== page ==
Although Raff volunteered no programme for the concert piece, it clearly charts the yearning for spring and its welcome arrival. The opening Larghetto in G major begins with a short atmospheric orchestral introduction, before the piano spins out a long cantabile melody in which it is later joined by a solo cello and then the full orchestra. As a new theme is introduced the soloist leads the transition into the main Presto section (initially in G minor). Raff’s prowess as an orchestrator and his brilliant writing for the piano combine to produce music of surging energy and joyful exuberance, leading to climactic brass fanfares which surely announce the arrival of spring. The excitement ebbs as a calmer, purely orchestral, passage in E flat major reprises the opening melody before the piano leads the music back to G major for the final pages, in which Raff returns to the sunlit material of the main section and closes the work with an appropriately bravura flourish.
Thirteen years later, and approaching the apogee of his creative life, Raff began sketching his Piano Concerto in C minor, Op. 185. The first draft was completed during 1870, but the work wasn’t finished until spring 1873. Dedicated in ‘friendly admiration’ to his lifelong friend the pianist and conductor Hans von Bülow, it premiered on Wednesday 30 July 1873 in Wiesbaden under Karl Müller-Berghaus, with von Bülow as soloist. It was taken up immediately by virtuosos everywhere and had its London premiere with Alfred Jaëll only two years later. The work was published in 1874 by Siegel.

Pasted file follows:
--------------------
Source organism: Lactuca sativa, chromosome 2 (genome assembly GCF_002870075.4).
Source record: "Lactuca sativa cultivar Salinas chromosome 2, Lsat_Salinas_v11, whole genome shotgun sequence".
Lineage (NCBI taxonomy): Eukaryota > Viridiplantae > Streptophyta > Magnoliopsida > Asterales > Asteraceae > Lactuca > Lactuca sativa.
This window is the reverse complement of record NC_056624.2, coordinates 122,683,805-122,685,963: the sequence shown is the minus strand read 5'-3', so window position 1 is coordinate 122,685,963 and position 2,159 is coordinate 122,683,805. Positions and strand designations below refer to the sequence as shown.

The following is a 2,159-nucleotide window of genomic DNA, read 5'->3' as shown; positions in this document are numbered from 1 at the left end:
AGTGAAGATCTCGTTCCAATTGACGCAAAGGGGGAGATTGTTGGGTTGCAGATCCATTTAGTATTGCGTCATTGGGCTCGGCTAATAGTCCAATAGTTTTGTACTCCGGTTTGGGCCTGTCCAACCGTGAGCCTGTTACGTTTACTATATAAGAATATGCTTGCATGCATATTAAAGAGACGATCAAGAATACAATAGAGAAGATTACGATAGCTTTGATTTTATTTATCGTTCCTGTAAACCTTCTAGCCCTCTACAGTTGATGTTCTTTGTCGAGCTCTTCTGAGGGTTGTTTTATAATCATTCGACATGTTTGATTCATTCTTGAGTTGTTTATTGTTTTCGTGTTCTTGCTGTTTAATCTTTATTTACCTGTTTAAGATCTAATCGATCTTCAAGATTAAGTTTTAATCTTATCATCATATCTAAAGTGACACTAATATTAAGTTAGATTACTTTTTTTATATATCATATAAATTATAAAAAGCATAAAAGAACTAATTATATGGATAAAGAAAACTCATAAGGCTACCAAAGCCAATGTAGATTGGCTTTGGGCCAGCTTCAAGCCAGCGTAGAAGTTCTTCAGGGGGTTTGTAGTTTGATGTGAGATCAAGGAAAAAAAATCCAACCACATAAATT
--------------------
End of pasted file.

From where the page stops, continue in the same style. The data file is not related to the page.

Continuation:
Although a piece of consummate craftsmanship, it is as delightful and stirring a piano concerto as the Romantic literature has to offer, and wears Raff’s technical expertise lightly. For example, his skill as a contrapuntalist was second to none and every subject in every movement is treated in double counterpoint, yet the concerto is characterised by melody and bravura, rather than dry academic endeavour. The virtuoso William Sherwood wrote: ‘the joyousness and heroic beauty of expression in the finale, no less than the martial themes and popular catchy rhythms are but a fitting climax to a work which is developed so seriously and grandly in the first movement, and with such delicacy and dreamlike ideality in the second’. An American pianist of a later generation, Frank Cooper, who revived the work in a pioneering LP, wrote: ‘The Raff Concerto is a grateful work to play. Its heroic octaves, swirling arpeggios, glittering unisons and jeu perlé filigrees invite pianism at a high level – without straining for effects or pushing the soloist to unheard of lengths. Its felicitous orchestration […] reveals why Raff was so much admired for his knowledge of instruments. Everything sounds. In massive climaxes the texture is somehow full without being thick. The piano writing seems wonderfully idiomatic, a tasteful admixture of soloistic and concertante styles making for fine musical expressivity.’